At a workshop held by San Diego Unified Port District on Thursday, Sept. 13, members of several yacht clubs opposed the Port District's plan to create moorings for commercial barges south of Coronado Bridge, to the west of the navigation channel between buoys 26A and 32.
In the face of unanimous protest, the Port District's chief wharfinger, Dick Winship, agreed to extend the Port District's Sept. 7 deadline to the end of the month for accepting written submissions from other interested parties.
Betsy Duranty of Coronado Cays Yacht Club asked whether this would be a numbers game warranting a mass response from all interested parties. James Pughe, senior director of the Port District's Maritime Division, responded that letters from yacht club commodores and marina managers would suffice to thake the message ot the Board of Port Commissioners.
Pete Curtin of the Navy Yacht Club said, "We don't want the best sailing area in the entire West Coast to simply go away."
"This is a treasure and our heritage, and we cannot let it be degraded in this way," sail fleet captain Roland Moritz of of Coronado Cays Yacht Club said.
According to such critics, the selected anchorage site would put an end to sailboat racing in the South Bay because there would no longer be a nautical mile of clear water for the upwind leg from a windward mark in the vicinity of buoys 28 and 30.
The wind in the South Bay blows 220-260 degrees, 90 percent of the time, and space is needed behind the start line because sailboats can't race from a standing start; they have to be able to sail a course that will cross the line at the correct time or risk disqualification.
The need for commercial moorings arises because of a Port District ordinance of Aug. 22, 2000 designed to clear up the A-8 anchorage.
According to Winship, the A-8 anchorage was inundated with sunken and abandoned vessels. He said people were even building boats on barges. The ordinance was drafted to allow Harbor Police to deal with the offenders.
Although the A-8 anchorage is to the south of Sweetwater channel and poses no problem for sailboat races, the mooring of vessels more than 65 feet long is forbidden by the ordinance. Hence there is need to designate a new anch9orage for commercial barges somewhere else in the South Bay.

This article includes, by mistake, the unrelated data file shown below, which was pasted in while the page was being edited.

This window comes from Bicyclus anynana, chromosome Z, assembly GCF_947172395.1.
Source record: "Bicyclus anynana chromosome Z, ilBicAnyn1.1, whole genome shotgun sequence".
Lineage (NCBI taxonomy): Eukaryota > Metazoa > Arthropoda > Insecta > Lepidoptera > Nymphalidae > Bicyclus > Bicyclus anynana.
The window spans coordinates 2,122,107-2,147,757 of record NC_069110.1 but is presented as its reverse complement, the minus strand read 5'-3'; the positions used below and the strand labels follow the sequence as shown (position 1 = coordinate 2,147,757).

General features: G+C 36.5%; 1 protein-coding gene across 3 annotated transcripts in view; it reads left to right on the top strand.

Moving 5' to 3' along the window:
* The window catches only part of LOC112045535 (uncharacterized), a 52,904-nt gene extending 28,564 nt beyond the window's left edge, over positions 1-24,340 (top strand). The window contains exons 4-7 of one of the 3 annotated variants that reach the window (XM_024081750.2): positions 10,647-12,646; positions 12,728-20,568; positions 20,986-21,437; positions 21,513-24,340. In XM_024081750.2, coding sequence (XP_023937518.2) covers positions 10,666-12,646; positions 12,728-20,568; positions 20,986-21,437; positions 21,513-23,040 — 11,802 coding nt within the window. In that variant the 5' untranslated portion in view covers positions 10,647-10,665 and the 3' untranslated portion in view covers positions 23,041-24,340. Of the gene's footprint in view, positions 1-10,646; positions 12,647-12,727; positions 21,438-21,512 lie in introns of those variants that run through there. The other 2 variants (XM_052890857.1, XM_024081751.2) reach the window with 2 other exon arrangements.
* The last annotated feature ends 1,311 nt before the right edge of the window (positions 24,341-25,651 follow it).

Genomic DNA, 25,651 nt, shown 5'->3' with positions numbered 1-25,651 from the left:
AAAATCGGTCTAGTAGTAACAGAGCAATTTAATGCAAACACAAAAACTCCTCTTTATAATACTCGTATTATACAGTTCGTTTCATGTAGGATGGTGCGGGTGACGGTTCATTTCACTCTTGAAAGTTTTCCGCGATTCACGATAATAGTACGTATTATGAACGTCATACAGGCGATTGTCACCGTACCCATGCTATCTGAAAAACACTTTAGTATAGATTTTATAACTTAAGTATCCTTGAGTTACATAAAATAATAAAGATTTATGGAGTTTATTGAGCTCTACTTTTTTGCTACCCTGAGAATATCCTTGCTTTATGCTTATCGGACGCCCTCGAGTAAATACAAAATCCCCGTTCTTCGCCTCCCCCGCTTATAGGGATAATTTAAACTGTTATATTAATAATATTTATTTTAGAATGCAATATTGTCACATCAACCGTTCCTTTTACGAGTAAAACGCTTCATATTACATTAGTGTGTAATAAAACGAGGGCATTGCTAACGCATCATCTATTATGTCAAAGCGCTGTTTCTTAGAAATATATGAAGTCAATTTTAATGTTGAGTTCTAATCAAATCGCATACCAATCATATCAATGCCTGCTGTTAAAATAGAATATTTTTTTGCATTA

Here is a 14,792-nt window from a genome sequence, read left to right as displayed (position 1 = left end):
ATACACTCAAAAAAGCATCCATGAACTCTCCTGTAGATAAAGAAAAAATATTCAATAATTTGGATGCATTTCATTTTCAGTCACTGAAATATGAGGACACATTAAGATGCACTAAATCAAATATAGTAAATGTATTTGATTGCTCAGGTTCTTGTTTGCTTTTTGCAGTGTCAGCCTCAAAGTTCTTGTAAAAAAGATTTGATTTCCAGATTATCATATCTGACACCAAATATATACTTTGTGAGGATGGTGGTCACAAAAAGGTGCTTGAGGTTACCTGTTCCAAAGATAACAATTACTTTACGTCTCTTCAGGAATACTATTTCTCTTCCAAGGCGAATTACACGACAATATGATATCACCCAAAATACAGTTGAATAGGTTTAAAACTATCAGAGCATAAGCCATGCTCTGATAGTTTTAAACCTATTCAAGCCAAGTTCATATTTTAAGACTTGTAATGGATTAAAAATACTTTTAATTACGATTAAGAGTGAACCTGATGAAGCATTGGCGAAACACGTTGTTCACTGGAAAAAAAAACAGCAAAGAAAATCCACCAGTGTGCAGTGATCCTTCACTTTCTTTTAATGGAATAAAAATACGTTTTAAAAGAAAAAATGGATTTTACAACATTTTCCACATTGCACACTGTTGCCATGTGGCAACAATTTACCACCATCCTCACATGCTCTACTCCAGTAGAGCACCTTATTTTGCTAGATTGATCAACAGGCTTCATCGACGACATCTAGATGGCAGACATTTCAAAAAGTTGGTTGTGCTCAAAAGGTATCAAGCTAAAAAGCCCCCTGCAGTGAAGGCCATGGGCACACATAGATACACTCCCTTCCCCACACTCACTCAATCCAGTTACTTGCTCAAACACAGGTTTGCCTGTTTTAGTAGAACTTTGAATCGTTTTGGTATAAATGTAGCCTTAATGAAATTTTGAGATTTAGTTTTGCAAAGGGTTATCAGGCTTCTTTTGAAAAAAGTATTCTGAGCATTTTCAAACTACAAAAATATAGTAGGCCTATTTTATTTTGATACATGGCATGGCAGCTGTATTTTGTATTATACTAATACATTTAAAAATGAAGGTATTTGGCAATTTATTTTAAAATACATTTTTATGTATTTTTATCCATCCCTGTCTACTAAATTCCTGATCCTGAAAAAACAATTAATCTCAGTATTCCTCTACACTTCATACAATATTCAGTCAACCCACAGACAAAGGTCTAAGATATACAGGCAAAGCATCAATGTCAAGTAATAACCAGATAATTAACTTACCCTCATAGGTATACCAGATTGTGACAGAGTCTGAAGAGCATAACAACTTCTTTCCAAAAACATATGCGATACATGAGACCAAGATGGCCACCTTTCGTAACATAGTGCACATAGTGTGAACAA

Pugh explained that the Port District has to accommodate the needs of waterborne commerce as well as recreational users.
"Do you pass the 10th Avenue terminal very often?" he asked the meeting. "Do you see the barges there unloading sand? There's a lot of things going on in the port that affect commerce, that you may not be aware of."
Although Winship and his colleague Stuart Farnsworth said they expected only half a dozen barges to be moored in the proposed location for limited periods, this was unacceptable to yacht club representatives such as Bill Maxam and Jonathan Smith M.D.
Maxam said, "SDAYC calendar 2001 has 180 race days in the South Bay, exclusive of any youth program." Every single day in the summer, yacht clubs run youth activities in the South Bay. During the winter, they're every weekend.
More than one individual reminded Port District staffers that the US Navy encroached upon sailboat racing in the South Bay when it built Mud Island with no warning at all.
"We were sandbagged by the Navy when they built Mud Island and now we're being sandbagged again," one person said.
Several pointed out that the proposed anchorage would place long commercial barges in front of moored Navy vessels and, in the light of the Sept. 11 terrorist attack, this was probably going to be seen as a security risk.
Given that the Navy had insisted that the center portion of Coronado Bridge be floatable in case terrorists destroyed it to bottle up the fleet in the bay, it was suggested that commercial barges in excess of 65 feet may pose a similar threat if they were set adrift and scuttled.
An ad hoc show of hands in the meeting showed that everybody except the Port District representatives was opposed to the selected anchorage site as shown by Stuart Farnsworth on an overhead projector and as circulated as an attachment to a letter of Aug. 14, 2001 signed by Stanley R. Westover, the Port District's director of marine operations. But Port District staffers, including Pugh, seemed to disown the map, claiming that it was drafted by San Diego Yacht Club.
Although every attendee seemed to favor the use of the old A-8 anchorage by commercial barges, this was not acceptable to Port District staff because it would undermine their position in litigation that has not yet been resolved.
Given the legal nature of this bottleneck, Duranty asked Port District staff, "Why can't you give temporary permits to the commercial barges pending litigation?" She said she would continue to research the feasibility of such a solution, as the Port District's only objection seemed to be an ordnance of its own making.